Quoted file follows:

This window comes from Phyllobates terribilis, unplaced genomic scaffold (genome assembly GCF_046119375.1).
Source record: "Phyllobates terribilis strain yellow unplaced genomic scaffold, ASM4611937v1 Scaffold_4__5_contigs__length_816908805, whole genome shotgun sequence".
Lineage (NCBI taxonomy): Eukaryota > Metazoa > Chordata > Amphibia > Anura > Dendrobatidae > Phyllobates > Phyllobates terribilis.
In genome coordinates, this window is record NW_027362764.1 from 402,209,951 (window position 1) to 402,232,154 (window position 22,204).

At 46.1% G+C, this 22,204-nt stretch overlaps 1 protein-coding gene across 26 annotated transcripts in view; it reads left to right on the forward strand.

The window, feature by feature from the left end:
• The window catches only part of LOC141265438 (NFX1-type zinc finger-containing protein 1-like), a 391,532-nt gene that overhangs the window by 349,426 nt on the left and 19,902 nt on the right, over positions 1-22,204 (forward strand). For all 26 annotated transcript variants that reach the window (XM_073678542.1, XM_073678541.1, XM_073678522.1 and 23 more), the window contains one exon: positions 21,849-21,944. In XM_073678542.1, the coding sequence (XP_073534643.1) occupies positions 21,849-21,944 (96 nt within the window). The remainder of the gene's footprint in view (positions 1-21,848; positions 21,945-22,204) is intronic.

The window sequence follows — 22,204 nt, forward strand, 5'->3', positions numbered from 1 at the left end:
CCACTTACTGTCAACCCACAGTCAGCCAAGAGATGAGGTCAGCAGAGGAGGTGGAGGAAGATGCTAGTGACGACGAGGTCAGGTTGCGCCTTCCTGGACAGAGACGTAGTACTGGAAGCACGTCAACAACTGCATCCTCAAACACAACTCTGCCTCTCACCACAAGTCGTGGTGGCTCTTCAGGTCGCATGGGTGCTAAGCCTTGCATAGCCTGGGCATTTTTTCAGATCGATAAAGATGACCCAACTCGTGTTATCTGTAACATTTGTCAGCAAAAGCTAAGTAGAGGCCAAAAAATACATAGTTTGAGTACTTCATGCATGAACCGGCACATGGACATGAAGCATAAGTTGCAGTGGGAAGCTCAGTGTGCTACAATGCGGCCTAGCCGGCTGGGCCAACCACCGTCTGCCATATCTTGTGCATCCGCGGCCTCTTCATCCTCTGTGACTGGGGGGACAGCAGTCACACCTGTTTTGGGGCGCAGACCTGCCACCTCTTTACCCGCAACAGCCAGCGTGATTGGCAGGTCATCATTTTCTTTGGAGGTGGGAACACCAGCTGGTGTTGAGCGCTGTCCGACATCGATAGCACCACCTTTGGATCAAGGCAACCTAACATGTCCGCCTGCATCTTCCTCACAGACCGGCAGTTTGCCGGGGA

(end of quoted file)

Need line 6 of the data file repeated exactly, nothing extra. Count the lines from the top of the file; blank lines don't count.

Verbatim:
The window, feature by feature from the left end: